SharePoint 2013: the importance of having a web application with no host header

We all know that we can assign a host header to our web applications (like,, etc.) when creating them and when extending them in one of the 4 additional available zones. The main benefit of assigning a host header to a web application is that in the frequent case that you have more than one web front-end server servicing HTTP requests for your SharePoint sites, you can easily use the host header to address the desired sites and let your load balancing appliance ( or NLB configuration ) choose one of the front-end to which forward the incoming request.

That said, there are some situations in which you need to have a web application without a host header.

If you know what SharePoint host-named site collections are, then you know that the recommended way to deploy them is to host them in a web application without a host header.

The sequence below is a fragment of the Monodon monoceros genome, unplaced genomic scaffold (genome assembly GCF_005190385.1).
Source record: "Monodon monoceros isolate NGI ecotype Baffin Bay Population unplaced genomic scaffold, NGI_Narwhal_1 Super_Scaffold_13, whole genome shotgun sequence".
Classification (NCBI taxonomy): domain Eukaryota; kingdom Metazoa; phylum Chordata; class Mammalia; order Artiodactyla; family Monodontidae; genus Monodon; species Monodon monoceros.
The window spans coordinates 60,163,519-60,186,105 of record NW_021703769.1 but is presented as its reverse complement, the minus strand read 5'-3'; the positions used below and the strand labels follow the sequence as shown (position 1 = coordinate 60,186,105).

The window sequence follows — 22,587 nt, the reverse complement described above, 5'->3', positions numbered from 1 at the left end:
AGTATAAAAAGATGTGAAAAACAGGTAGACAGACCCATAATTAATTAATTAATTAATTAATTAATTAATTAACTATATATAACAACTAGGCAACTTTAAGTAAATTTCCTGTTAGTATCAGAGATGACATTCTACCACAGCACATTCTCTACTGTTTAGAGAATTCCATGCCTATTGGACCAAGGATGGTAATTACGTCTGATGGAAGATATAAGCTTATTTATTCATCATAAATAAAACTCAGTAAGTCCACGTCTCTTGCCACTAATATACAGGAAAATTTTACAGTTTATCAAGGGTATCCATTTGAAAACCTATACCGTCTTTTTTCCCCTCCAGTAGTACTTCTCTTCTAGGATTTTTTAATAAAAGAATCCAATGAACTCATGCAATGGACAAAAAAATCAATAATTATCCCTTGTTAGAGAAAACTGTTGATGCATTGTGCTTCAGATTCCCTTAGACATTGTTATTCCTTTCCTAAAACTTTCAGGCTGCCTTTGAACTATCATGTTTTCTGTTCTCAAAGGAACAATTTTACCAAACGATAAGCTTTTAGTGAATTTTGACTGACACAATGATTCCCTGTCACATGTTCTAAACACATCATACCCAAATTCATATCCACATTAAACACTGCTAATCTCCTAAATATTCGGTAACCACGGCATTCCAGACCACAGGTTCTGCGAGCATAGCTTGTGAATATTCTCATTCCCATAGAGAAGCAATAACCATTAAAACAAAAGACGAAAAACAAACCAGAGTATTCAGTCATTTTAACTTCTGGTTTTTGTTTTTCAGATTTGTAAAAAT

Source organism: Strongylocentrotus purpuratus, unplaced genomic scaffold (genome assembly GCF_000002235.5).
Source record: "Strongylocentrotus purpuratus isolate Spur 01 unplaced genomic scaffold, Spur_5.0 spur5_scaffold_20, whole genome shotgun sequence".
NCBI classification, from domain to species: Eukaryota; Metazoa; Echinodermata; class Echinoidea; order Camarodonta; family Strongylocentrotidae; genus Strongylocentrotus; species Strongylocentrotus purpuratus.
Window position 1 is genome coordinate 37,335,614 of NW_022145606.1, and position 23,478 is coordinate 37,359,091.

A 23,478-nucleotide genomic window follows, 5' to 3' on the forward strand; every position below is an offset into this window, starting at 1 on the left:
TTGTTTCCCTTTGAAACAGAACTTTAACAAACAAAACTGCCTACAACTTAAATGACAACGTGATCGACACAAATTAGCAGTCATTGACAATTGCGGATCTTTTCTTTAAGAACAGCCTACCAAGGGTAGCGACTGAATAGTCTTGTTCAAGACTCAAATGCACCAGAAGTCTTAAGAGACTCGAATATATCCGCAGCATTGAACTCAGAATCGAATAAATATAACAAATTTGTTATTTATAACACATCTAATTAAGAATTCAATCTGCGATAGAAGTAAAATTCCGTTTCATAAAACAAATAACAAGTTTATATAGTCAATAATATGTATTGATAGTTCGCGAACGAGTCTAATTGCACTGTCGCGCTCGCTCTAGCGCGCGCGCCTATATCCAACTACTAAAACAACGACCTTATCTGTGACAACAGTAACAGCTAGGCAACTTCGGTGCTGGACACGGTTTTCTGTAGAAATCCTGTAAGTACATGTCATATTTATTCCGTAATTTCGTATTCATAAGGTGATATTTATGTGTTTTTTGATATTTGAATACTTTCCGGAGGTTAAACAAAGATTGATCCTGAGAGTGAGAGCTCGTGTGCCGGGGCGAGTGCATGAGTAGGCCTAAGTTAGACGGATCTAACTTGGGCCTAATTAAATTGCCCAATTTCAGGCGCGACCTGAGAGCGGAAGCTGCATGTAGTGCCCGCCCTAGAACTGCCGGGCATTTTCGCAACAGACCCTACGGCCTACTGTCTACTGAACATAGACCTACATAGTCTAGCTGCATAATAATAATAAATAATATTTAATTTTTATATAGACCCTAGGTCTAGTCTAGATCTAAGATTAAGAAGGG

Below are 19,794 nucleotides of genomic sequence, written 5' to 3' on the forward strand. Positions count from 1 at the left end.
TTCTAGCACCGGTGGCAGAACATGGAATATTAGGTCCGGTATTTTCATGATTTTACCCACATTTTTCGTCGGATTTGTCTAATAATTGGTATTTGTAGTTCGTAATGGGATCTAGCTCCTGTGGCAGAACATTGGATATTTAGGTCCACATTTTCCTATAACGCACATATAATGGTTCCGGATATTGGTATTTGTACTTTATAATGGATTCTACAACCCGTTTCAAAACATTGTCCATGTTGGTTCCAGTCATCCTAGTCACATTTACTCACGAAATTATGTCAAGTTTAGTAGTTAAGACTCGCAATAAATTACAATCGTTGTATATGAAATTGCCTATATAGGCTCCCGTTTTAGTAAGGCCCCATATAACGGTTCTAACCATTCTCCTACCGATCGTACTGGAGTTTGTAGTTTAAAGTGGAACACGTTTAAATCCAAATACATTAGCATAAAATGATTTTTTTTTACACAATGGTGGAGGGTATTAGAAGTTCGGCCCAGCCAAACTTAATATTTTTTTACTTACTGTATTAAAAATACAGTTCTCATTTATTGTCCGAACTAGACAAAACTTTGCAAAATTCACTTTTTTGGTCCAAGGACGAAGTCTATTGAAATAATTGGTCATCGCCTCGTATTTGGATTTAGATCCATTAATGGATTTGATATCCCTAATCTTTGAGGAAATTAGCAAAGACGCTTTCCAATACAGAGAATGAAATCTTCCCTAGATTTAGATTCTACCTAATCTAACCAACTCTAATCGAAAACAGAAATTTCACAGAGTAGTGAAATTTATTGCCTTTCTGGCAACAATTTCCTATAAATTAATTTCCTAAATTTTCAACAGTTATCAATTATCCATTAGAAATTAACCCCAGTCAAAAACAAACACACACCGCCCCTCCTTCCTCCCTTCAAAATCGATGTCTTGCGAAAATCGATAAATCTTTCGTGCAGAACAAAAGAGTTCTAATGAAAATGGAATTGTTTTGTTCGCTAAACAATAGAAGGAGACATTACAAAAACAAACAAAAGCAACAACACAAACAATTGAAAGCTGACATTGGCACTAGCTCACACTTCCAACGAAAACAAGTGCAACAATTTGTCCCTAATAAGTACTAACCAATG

The reason why you need to leave blank the host header for the web application that will host the host-named site collection lies in how IIS works when it handles an incoming HTTP request. I don't want to go too much in details on IIS site bindings and request handling, but the thing to notice here is that every IIS web site must have a unique binding combination of IP address, TCP port and host header ( this one being optional ) on any given IIS web server. This means that you may have many sites bound to the same IP address and port ( e.g port 80 ) as long as you assign a different host header to each of them ( eg.,, etc ). IIS examines the incoming request and if there are several sites bound to the same IP address and port, IIS uses the host header part of the request to route it to the corresponding site. And here comes the interesting part: in case no site with a matching host header is found, IIS will route the request to the site bound to the same ip address and port that does not have a host header ( provided such a site exists! ). This mechanism is leveraged by SharePoint when a user wants to access a host-named site collection. Because the URL assigned to a host-named site collection is different from the host header of any existing web application ( this is exactly why you want to have host-named site collections! ), when the HTTP request arrives to IIS, no web site with a matching host header is found and the request is handed over to the site with no host header, which hopefully is the one corresponding to our no-host-header web application. If you have read through the article linked above, you have seen that it is possible to use multiple web applications to deploy host-named site collections, but then the configuration becomes way more complex, and this scenario should be carefully evaluated against the benefits.